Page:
"In these challenging times, it is more important than ever that we maintain our steady drumbeat of operations across the European theater while taking prudent measures to protect the health of our force," U.S. Sixth Fleet commander Navy Vice Admiral Lisa Franchetti said in a press statement at the time. "We remain committed to promoting regional security and stability, while building trust and reinforcing a foundation of Arctic readiness."

Sixth Fleet spokesperson U.S. Navy Commander Kyle Raines told Newsweek that the "operations were not in response to any specific event," but did serve to enhance the U.S. and NATO presence in the strategic Arctic region where both the alliance and Russia were increasingly active.

"U.S. 6th Fleet is expected to play a large role in our U.S. Arctic strategy and our operations above the Arctic Circle provided us with the opportunity to train and operate in extreme and challenging conditions," Raines said. "Working with our allies and partners, the Royal Navy in this case, we not only strengthened bilateral relations and capabilities, but we enhanced the NATO Alliance."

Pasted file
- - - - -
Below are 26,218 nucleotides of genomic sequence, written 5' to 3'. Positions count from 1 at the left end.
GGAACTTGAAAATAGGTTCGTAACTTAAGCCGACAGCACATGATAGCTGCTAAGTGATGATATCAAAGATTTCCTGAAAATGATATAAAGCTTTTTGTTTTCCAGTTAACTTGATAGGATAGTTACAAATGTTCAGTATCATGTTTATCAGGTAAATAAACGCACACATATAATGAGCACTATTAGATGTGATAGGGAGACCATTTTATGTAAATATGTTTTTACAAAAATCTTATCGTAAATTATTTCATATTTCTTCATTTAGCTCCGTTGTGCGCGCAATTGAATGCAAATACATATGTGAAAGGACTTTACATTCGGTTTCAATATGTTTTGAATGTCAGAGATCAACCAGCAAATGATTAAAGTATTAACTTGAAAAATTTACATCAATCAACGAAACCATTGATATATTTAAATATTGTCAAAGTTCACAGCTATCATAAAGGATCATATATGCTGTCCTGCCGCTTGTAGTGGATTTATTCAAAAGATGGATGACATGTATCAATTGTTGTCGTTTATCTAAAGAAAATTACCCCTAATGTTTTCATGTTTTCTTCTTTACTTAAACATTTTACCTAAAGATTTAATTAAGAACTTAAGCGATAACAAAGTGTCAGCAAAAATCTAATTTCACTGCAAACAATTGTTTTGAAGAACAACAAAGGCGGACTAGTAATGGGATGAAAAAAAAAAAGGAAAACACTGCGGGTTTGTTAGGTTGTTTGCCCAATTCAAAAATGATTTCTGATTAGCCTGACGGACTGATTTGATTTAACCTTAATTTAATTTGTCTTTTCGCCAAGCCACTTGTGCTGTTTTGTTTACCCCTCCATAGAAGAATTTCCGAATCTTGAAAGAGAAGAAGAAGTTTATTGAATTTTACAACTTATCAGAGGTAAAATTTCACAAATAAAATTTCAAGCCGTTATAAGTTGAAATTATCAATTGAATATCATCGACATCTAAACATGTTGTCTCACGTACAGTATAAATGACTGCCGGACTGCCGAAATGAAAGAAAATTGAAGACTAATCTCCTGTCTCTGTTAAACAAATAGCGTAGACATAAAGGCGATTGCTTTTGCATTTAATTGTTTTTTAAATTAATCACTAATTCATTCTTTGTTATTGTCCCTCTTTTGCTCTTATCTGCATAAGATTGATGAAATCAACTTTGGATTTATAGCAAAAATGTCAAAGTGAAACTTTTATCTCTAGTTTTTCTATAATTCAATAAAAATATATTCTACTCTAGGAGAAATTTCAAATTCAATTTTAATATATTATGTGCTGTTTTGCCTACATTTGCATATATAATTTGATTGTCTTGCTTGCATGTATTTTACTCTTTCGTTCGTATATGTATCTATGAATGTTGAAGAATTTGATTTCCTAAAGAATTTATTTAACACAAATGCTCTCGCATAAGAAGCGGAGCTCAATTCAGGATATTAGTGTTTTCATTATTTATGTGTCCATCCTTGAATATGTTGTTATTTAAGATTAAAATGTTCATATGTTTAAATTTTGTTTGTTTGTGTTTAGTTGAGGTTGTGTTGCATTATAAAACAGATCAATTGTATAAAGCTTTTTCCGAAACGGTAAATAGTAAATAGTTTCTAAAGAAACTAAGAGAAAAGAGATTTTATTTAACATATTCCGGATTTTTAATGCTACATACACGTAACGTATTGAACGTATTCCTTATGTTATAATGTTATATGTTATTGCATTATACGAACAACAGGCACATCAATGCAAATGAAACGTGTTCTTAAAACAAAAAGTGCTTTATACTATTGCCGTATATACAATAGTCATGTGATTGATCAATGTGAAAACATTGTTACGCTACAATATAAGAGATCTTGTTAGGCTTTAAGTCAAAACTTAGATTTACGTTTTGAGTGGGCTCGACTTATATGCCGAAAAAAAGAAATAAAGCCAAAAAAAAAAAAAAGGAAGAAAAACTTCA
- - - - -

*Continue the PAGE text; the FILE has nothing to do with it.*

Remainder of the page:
He also noted that Russia was told of the training in advance "in an effort to avoid misperceptions, reduce risk, and prevent inadvertent escalation."

But Rudskoi told Monday's press briefing that Russian military officials saw the U.S. military moves as "provocative," arguing that Moscow was not notified of the drills until the last minute.

He also said that Russia had proposed a mutual de-escalation of military activities in a letter to NATO Secretary-General Jens Stoltenberg but received no response. This year, he said, Russia would not conduct any major military exercises near its borders with NATO member states, even as he observed a "significant increase in NATO military activity near the Russian borders."

One NATO official told Newsweek that the alliance canceled several exercises due to novel coronavirus concerns and remains active in attempting to engage with Moscow diplomatically.